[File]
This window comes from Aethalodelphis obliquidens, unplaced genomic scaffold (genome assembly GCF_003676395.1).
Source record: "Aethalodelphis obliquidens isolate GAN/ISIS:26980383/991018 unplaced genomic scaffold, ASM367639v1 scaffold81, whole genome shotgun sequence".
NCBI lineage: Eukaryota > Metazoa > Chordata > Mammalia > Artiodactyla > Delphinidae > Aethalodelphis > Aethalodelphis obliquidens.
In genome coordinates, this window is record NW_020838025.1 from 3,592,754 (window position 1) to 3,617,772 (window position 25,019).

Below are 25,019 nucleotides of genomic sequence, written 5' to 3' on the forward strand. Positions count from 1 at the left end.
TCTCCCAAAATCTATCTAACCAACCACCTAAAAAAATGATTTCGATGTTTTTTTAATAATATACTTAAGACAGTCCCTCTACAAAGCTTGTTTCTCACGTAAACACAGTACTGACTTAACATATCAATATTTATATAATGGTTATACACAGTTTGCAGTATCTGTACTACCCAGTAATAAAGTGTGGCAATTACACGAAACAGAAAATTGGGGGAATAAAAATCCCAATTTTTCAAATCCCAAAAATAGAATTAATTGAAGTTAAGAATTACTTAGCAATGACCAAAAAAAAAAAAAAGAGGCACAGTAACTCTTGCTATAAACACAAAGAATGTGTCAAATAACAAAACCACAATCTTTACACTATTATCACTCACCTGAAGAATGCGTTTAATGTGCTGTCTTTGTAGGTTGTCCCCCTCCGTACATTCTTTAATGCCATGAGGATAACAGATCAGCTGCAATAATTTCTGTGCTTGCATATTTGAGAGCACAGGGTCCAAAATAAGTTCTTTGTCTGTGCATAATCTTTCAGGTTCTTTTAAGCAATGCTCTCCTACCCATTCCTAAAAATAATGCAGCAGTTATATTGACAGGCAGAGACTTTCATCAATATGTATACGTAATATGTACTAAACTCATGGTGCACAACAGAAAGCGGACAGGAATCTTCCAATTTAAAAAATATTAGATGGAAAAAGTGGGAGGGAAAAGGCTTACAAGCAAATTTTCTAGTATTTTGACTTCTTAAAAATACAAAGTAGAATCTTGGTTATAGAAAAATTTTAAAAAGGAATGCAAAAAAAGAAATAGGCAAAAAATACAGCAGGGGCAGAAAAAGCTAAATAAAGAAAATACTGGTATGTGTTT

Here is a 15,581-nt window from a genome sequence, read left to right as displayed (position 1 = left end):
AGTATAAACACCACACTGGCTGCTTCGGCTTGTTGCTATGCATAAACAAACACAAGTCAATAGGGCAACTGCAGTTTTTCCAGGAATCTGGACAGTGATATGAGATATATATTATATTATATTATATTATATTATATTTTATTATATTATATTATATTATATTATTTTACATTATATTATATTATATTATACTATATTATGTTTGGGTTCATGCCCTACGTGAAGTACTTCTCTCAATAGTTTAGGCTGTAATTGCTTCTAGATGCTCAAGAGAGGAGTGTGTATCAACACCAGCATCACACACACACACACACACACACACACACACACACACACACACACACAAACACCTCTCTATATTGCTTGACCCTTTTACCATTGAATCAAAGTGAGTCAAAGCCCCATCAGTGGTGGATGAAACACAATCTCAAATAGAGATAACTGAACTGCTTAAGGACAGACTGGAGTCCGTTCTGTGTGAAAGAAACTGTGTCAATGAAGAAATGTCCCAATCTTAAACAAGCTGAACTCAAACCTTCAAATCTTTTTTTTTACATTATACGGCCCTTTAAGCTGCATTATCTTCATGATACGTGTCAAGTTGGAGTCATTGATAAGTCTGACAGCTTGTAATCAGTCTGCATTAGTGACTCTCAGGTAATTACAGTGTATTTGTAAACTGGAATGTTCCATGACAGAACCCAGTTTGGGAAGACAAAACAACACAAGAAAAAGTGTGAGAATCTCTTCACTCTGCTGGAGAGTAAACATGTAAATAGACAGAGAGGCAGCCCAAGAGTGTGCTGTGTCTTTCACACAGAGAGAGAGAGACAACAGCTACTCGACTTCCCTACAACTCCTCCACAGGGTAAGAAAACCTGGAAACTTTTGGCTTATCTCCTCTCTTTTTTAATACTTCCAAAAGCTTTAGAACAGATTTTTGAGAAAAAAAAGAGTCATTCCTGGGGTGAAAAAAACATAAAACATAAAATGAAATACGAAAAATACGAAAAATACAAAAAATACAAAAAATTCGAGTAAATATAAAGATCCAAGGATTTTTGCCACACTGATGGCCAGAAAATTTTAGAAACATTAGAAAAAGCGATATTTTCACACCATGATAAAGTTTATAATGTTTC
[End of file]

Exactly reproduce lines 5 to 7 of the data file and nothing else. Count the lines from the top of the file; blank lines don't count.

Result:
Below are 25,019 nucleotides of genomic sequence, written 5' to 3' on the forward strand. Positions count from 1 at the left end.
TCTCCCAAAATCTATCTAACCAACCACCTAAAAAAATGATTTCGATGTTTTTTTAATAATATACTTAAGACAGTCCCTCTACAAAGCTTGTTTCTCACGTAAACACAGTACTGACTTAACATATCAATATTTATATAATGGTTATACACAGTTTGCAGTATCTGTACTACCCAGTAATAAAGTGTGGCAATTACACGAAACAGAAAATTGGGGGAATAAAAATCCCAATTTTTCAAATCCCAAAAATAGAATTAATTGAAGTTAAGAATTACTTAGCAATGACCAAAAAAAAAAAAAAGAGGCACAGTAACTCTTGCTATAAACACAAAGAATGTGTCAAATAACAAAACCACAATCTTTACACTATTATCACTCACCTGAAGAATGCGTTTAATGTGCTGTCTTTGTAGGTTGTCCCCCTCCGTACATTCTTTAATGCCATGAGGATAACAGATCAGCTGCAATAATTTCTGTGCTTGCATATTTGAGAGCACAGGGTCCAAAATAAGTTCTTTGTCTGTGCATAATCTTTCAGGTTCTTTTAAGCAATGCTCTCCTACCCATTCCTAAAAATAATGCAGCAGTTATATTGACAGGCAGAGACTTTCATCAATATGTATACGTAATATGTACTAAACTCATGGTGCACAACAGAAAGCGGACAGGAATCTTCCAATTTAAAAAATATTAGATGGAAAAAGTGGGAGGGAAAAGGCTTACAAGCAAATTTTCTAGTATTTTGACTTCTTAAAAATACAAAGTAGAATCTTGGTTATAGAAAAATTTTAAAAAGGAATGCAAAAAAAGAAATAGGCAAAAAATACAGCAGGGGCAGAAAAAGCTAAATAAAGAAAATACTGGTATGTGTTT

Here is a 15,581-nt window from a genome sequence, read left to right as displayed (position 1 = left end):